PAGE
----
7. In Michael Enriquez article, Americas Looming Liquidity Trap, he writes the interest rate reductions brought the target fed funds rate down to 1%. The Federal Reserve therefore finds itself in the thorny situation of having only 100 basis points left to work with for possible target rate cuts. (1) This means the United States is very close to being in a liquidity trap and President elect-Obama is going to have to undertake fiscal policies while spurring private demand. President-elect Obama should follow the example of Japan and take into consideration the words of Paul Krugman.Paul Krugman wrote in his essay, Thinking About the Liquidity Trap, that there are two situations in which fiscal policy will succeed in serving as a solution to a liquidity trap. The first situation is if the liquidity trap is short lived; the fiscal policies act as a bridge to gap the recession. Second, in order for fiscal policy to succeed in the long run, a large increase in private demand must occur in order to create a self-sustaining process of recovery that can continue without further stimuli. (2) When President-elect Barrack Obama takes into consideration the need for fiscal policies in today’s economy, he must take in to thought whether the liquidity trapped faced by America is short term or long term. It is difficult to judge all external factors that go into judging the longevity of a recession and when Mr. Obama is faced with the decision for fiscal policies he must take every factor into consideration. Mr. Obama will also face challenges in raising the private demand so that the fiscal stimuli are no longer required to help the economy from growing. Although I believe Mr. Obama should implement expansionary fiscal policies in order to spur the economy, there are many things he will need to plan in order to eventually move towards a self-sustaining economy. There are also many consequences toward future generations with the addition of fiscal policies. In the end, in order for the United States to spur the growth of its economy there will need to be a conscious effort by everyone to increase consumption and investment. -Kendall H.(1)http://econblog.aplia.com/2008/11/americas-looming-liquidity-trap.html (2)http://web.mit.edu/krugman/www/trioshrt.html

  8. With the Federal Funds Rate at 1%, it seems that the Fed is running out of the usual “recession-fighting ammunition”(Fed Signals More Action as Slump Drags On). In order for the Fed to continue guiding the economy out of this recession, it must think of more creative ways in which to combat the recession, as said in Fed Signals More Action as Slump Drags On. It is important for the Fed to stimulate the economy through implementing longer-term interest rates as mentioned in the article “What Would Keynes Have Done?” so that it can instill confidence to its citizens to spend and borrow. The longer- term interest rates are a step in the right direction, but the government should provide incentives and job opportunities to help the economy move along and get people back to work before the economy gets worse. One investment that the government is currently enacting is $500 billion in mortgage-backed securities that have helped decrease mortgages rates. This “refinancing activity showed that there was an appetite that could be whetted by lower rates” as said in the article “A Rush Into Refinancing as Mortgage Rates Fall.” Through refinancing mortgage there can be an overall cash flow and reduce the risk of payment. This refinancing also provides comfort for individuals who can rest easy with lower mortgage rates with the downturn of the economy. It also helps more people to “qualify for loans because their monthly principal and interest payments will be lower (A Rush Into Refinancing as Mortgage Rates Fall).” Through investment like these and longer low interest rates the economy is heading in the direction slowly but progressively.Man Ting-http://www.nytimes.com/2008/12/04/business/04refi.html?_r=1&scp=1&sq=A%20Rush%20Into%20Refinancing%20as%20Mortgage%20Rates%20Fall&st=cse-Fed Signals More Action as Slump Drags On by Jon Hilsenrath-What Would Keynes Have Done? by N. GREGORY MANKIW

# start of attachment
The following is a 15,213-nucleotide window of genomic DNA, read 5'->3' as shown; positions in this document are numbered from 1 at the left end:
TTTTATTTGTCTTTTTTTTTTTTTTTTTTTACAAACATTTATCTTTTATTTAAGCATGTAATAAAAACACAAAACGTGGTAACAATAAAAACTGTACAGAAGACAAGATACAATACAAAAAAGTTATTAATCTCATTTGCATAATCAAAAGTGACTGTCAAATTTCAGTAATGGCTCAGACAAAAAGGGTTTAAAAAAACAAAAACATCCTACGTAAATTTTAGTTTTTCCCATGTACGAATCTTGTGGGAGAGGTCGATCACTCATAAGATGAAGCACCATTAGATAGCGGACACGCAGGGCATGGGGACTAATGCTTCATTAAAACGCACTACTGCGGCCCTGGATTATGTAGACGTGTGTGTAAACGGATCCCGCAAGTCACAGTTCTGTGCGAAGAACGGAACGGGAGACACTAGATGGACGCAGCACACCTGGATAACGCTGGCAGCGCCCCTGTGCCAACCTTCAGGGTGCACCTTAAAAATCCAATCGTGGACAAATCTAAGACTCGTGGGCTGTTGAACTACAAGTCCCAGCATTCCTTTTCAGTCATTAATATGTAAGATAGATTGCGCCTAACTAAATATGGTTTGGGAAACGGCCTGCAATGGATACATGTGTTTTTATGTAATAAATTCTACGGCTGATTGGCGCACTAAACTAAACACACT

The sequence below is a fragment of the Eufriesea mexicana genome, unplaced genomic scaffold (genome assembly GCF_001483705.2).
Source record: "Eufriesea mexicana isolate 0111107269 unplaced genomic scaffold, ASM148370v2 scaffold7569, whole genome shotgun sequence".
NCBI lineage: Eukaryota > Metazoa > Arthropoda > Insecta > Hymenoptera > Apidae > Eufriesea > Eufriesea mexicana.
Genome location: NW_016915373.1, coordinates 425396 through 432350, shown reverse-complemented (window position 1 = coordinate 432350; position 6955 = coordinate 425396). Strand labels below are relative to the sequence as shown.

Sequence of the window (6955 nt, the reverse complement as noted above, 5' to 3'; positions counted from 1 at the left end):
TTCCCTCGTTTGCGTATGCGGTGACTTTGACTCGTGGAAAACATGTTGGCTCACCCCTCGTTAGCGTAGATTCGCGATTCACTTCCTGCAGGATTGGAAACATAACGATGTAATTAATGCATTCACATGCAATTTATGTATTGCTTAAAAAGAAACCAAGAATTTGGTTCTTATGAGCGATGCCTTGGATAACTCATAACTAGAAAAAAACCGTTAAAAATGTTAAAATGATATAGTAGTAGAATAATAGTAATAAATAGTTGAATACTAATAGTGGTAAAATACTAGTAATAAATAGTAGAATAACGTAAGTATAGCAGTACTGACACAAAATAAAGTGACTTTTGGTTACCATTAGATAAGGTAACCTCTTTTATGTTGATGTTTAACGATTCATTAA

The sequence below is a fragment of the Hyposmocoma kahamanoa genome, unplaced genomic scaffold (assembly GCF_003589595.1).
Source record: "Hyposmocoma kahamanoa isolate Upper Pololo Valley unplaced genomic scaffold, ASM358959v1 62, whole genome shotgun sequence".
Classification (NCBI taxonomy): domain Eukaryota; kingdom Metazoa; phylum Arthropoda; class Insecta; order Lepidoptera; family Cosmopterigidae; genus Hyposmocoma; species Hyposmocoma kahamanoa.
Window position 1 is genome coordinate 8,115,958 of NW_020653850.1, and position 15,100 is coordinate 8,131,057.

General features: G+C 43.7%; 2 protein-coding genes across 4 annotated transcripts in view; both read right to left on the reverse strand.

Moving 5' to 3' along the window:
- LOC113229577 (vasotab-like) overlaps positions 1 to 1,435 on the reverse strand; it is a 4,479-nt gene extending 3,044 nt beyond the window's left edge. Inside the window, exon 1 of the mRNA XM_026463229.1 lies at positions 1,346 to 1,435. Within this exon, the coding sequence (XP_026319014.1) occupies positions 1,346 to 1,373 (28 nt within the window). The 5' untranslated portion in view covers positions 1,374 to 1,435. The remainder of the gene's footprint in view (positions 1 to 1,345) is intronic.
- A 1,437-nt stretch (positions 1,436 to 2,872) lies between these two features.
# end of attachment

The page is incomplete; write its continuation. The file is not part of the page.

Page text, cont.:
9. According to Keynes, an economic recession occurs when the total demand for goods and services declines, which therefore causes businesses throughout the economy to decrease sales, cut back production and lay off workers. With a rising unemployment, profits and demand decrease. The NBER recently stated that the recession began in December of 2007. They gave no official causes but we can assume that the housing downturn was one major reason. Employers have cut payrolls by 1.2 millions jobs in the first ten months of this year and on the past Friday, economists are predicting the government will report a loss of another 325,000 jobs for November. With rising costs of living, rising unemployment, record foreclosures and depleted savings, actions need to be taken to help those that our suffering from the recession. It is not necessary to know exactly when it is believed that we are in a recession because it can persuade the thinking of our spending. If we know we are in a recession it is likely that we will save more when we should be spending more to increase GDP. In order to apply the Keynesian Theory to our current economic status we must increase aggregate demand through some event or policy and therefore our recession can be reversed. One solution to the current recession is an increased infrastructure spending with would follow the Keynesian theory, increasing demand, national income and stimulates spending by consumers and companies. However, increased government spending would add to the long-term debt that we are already facing and affect me and my family and the outcome of my future. The Federal Reserve can bolster aggregate demand by reducing interest rates, which would then encourage people to borrow and spend and increase consumption, investment and net exports. This would be an ideal solution because the Federal Reserve can keep interest rates low for a sustained period. They have also talked about purchasing treasury notes and bonds that would lower long term rate which would bring down mortgage costs and borrowing costs for businesses and individuals and therefore increase the productivity of our economy. We can also follow the paths of FDR by providing incentives and job opportunities to encourage people to enter the work force and prevent another Great Depression.-DOhttp://www.nytimes.com/2008/11/30/business/economy/30view.html?_r=1&sq=mankiw&st=cse&adxnnl=1&scp=1&adxnnlx=1228241317-fgh4UqDFIFrpWLnkG2tx5Ahttp://money.cnn.com/2008/12/01/news/economy/recession/index.htmhttp://online.wsj.com/article/SB122815304785769411.html